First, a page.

FARMERS and graziers have every right to expect that they can glean as much good policy from our system of government as any other group.
They put their case on draft legislation, present at parliamentary hearings and inquiries and from time to time even stage a noisy rally.
However, getting a result in the case of agriculture-detroying, draconian regulation has been elusive.
One would have thought that when they belong to such a necessary and economically valuable industry they should have as much influence as any other minority group, but they are thrashed again and again.
What worked once does not work now. The power and the appropriate person to lobby is often not the one voted for on election day.
It is most likely someone totally unknown to you who knows how to be chameleon like and manipulative.
The Queensland Reef Regulations, presented in an unprepared form with everyone including MPs caught off-guard, points to influence beyond the parliamentary process.
Farmers and graziers had to agitate for regional public hearings of the parliamentary committee, the Queensland substitute for an upper house.
The committee recommended on 19th September 2019, that the Bill be passed unchanged, something that was reiterated by WWF’s representative, Richard Leck , at the current Senate Inquiry into Reef Regulations.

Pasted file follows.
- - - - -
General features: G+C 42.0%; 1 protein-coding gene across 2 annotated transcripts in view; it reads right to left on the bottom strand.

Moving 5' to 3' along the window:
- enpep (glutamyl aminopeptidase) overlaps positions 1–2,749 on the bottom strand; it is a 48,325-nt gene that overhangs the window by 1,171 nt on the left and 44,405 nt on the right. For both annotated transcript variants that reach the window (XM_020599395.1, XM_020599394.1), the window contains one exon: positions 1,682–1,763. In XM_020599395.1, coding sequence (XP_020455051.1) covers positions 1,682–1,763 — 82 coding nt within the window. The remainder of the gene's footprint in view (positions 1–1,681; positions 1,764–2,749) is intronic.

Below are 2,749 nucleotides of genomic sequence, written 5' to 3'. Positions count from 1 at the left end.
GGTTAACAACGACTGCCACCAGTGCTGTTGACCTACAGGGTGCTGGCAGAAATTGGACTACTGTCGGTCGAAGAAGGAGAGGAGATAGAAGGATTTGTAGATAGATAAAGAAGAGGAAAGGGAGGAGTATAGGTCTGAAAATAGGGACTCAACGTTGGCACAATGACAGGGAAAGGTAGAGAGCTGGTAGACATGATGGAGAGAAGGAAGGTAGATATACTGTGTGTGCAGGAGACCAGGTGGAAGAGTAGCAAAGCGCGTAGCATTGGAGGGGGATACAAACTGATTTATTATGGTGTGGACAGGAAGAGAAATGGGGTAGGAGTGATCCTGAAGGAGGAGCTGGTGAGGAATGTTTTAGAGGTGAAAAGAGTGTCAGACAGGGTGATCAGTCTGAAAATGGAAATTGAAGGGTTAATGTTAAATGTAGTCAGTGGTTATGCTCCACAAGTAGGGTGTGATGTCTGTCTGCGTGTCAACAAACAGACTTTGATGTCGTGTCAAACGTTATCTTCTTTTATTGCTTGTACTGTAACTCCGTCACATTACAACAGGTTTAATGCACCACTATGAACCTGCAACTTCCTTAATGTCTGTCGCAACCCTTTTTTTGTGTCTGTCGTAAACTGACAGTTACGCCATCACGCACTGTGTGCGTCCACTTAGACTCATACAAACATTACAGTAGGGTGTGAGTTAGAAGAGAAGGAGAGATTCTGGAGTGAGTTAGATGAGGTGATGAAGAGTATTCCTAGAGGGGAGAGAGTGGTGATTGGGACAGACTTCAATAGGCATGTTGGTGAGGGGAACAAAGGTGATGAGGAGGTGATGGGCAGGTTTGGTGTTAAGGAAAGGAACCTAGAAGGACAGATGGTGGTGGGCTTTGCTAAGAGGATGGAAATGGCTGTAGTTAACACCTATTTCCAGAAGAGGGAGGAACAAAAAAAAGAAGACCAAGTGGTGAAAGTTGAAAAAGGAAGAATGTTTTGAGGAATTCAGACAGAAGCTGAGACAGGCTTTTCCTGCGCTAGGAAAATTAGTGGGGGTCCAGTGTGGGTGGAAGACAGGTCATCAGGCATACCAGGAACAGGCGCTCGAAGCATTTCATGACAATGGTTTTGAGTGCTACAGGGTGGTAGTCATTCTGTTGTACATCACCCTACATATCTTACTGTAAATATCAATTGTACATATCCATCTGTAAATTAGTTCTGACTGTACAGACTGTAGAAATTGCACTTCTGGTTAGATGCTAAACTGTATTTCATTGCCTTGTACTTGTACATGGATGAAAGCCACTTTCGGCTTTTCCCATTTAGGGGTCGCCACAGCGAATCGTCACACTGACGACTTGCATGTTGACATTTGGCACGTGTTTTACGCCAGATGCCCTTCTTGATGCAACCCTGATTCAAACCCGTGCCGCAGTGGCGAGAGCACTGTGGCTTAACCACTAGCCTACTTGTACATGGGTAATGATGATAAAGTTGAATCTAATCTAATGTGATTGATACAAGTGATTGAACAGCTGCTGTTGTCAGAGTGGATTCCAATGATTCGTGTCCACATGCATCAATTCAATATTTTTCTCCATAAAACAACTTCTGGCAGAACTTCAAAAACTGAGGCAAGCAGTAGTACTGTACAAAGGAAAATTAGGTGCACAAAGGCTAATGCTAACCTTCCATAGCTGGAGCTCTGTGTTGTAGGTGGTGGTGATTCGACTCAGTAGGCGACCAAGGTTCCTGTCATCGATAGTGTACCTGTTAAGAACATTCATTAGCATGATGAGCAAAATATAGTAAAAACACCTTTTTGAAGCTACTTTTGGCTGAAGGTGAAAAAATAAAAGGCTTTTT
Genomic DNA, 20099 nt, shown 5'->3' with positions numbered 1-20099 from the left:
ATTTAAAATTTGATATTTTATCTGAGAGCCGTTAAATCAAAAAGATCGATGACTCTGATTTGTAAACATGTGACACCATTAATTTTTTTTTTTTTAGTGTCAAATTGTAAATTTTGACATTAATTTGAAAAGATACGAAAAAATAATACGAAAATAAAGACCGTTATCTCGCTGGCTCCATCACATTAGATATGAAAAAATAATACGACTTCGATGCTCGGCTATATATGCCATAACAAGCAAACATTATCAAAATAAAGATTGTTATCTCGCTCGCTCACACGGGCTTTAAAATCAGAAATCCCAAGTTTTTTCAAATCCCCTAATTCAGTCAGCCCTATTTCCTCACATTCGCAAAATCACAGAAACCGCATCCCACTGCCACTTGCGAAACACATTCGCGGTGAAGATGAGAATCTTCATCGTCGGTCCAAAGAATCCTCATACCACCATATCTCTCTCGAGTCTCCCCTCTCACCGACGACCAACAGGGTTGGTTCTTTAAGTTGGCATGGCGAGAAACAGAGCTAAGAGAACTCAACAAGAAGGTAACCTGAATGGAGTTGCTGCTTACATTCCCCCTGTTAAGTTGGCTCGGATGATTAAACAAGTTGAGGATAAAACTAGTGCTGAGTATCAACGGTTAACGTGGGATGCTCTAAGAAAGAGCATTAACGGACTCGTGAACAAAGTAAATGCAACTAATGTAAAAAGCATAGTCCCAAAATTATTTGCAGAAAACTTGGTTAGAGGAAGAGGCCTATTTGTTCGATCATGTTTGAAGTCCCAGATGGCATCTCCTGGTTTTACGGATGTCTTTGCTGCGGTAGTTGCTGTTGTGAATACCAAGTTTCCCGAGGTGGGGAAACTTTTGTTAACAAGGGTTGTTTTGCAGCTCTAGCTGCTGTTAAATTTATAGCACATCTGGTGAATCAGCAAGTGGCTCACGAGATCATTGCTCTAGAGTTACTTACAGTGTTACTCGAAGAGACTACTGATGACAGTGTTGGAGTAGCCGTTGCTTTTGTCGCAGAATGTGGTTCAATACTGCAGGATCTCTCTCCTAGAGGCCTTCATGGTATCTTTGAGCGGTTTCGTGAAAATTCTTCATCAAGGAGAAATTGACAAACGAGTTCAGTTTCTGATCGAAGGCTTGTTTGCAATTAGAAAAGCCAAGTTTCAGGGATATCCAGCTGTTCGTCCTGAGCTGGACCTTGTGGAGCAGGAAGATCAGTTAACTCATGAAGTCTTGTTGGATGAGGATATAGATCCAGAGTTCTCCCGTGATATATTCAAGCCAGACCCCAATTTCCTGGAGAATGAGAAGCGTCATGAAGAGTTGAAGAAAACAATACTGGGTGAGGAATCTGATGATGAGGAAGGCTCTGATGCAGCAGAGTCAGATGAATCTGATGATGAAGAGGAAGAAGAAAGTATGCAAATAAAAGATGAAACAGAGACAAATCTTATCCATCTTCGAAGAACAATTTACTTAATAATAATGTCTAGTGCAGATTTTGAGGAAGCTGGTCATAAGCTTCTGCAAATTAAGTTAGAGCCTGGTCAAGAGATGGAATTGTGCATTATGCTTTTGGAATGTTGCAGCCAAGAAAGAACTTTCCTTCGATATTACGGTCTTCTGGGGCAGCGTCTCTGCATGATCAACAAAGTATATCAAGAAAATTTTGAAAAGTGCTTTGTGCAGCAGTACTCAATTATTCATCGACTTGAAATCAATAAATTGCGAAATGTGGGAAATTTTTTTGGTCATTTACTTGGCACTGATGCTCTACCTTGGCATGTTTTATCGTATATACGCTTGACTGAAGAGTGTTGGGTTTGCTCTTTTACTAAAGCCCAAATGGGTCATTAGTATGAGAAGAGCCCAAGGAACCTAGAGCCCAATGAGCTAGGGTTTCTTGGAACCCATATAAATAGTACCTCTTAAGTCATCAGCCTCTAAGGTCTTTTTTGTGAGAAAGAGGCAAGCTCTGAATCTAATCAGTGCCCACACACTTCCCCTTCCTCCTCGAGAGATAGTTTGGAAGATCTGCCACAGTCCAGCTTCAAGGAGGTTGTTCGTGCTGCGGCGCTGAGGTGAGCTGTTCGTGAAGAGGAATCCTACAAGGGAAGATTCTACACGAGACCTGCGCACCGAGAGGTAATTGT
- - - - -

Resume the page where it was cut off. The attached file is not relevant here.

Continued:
This follows on from the same unsympathetic treatment by the Palaszczuk Labor government in passing the draconian Vegetation Management amendments which followed a similar path via the ineffective parliamentary process, and passed with no changes in 2018.
After input from literally thousands of farmers and graziers in the course of parliamentary hearings, the Chair of the committee and the Premier claimed that farmers had presented no evidence.[p 811]
Farmers were stunned.
However, the only evidence they were looking for was how we were going to save the Great Barrier Reef. In reality there was a great deal of evidence about sedimentation and the role of grass and crops in slowing erosion but it was not what they wanted to hear.
At a recent hearing of the Senate Inquiry into Reef Regulations, Senator Susan McDonald asked Mr Leck of WWF about their influence.
“Senator McDonald: From your presentation it seems that WWF has had a significant amount of input to the government’s development of these Reef regulations, whereas the farmers have not been able to have any input. After the significant amount of hearings that were heard around the state they weren’t able to get significant changes to the regulations.”
It is obvious from the evidence that WWF (and Australian Marine Conservation Society) have continuous influence while farmers are led down the garden path with monetary incentives and kind words until the Bill is on the table. By that time it is too late to turn the behemoth that is legislation backed by powerful institutions. Environmental groups never lose touch with the institutions that influence policy for the industries they wish to control or manage.
Mr. Leck told the Inquiry that: